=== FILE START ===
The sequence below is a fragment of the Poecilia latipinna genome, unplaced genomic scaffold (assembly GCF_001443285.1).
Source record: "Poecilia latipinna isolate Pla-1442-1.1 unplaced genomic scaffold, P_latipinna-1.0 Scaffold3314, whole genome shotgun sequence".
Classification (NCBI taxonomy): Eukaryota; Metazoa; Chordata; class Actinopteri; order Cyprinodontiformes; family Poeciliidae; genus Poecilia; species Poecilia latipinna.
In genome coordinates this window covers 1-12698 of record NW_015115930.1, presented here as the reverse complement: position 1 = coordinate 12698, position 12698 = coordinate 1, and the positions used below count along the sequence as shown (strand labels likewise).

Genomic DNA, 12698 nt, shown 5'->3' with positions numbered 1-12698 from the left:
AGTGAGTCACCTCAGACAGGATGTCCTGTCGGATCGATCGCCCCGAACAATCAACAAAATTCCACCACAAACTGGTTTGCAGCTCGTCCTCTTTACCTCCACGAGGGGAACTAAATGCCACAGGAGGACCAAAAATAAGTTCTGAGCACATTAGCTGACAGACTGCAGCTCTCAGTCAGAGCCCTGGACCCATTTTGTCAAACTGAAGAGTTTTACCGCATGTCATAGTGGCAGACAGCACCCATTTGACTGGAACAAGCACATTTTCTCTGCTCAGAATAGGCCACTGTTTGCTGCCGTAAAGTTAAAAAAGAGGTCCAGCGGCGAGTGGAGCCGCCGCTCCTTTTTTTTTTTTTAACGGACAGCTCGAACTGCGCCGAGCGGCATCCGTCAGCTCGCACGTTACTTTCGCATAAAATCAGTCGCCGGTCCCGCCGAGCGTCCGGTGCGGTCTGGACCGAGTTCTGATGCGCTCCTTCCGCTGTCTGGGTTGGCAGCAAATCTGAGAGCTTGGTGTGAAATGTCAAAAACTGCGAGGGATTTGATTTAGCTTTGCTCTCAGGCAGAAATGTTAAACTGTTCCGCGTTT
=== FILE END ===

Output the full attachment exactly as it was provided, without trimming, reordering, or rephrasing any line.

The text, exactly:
The sequence below is a fragment of the Poecilia latipinna genome, unplaced genomic scaffold (assembly GCF_001443285.1).
Source record: "Poecilia latipinna isolate Pla-1442-1.1 unplaced genomic scaffold, P_latipinna-1.0 Scaffold3314, whole genome shotgun sequence".
Classification (NCBI taxonomy): Eukaryota; Metazoa; Chordata; class Actinopteri; order Cyprinodontiformes; family Poeciliidae; genus Poecilia; species Poecilia latipinna.
In genome coordinates this window covers 1-12698 of record NW_015115930.1, presented here as the reverse complement: position 1 = coordinate 12698, position 12698 = coordinate 1, and the positions used below count along the sequence as shown (strand labels likewise).

Genomic DNA, 12698 nt, shown 5'->3' with positions numbered 1-12698 from the left:
AGTGAGTCACCTCAGACAGGATGTCCTGTCGGATCGATCGCCCCGAACAATCAACAAAATTCCACCACAAACTGGTTTGCAGCTCGTCCTCTTTACCTCCACGAGGGGAACTAAATGCCACAGGAGGACCAAAAATAAGTTCTGAGCACATTAGCTGACAGACTGCAGCTCTCAGTCAGAGCCCTGGACCCATTTTGTCAAACTGAAGAGTTTTACCGCATGTCATAGTGGCAGACAGCACCCATTTGACTGGAACAAGCACATTTTCTCTGCTCAGAATAGGCCACTGTTTGCTGCCGTAAAGTTAAAAAAGAGGTCCAGCGGCGAGTGGAGCCGCCGCTCCTTTTTTTTTTTTTAACGGACAGCTCGAACTGCGCCGAGCGGCATCCGTCAGCTCGCACGTTACTTTCGCATAAAATCAGTCGCCGGTCCCGCCGAGCGTCCGGTGCGGTCTGGACCGAGTTCTGATGCGCTCCTTCCGCTGTCTGGGTTGGCAGCAAATCTGAGAGCTTGGTGTGAAATGTCAAAAACTGCGAGGGATTTGATTTAGCTTTGCTCTCAGGCAGAAATGTTAAACTGTTCCGCGTTT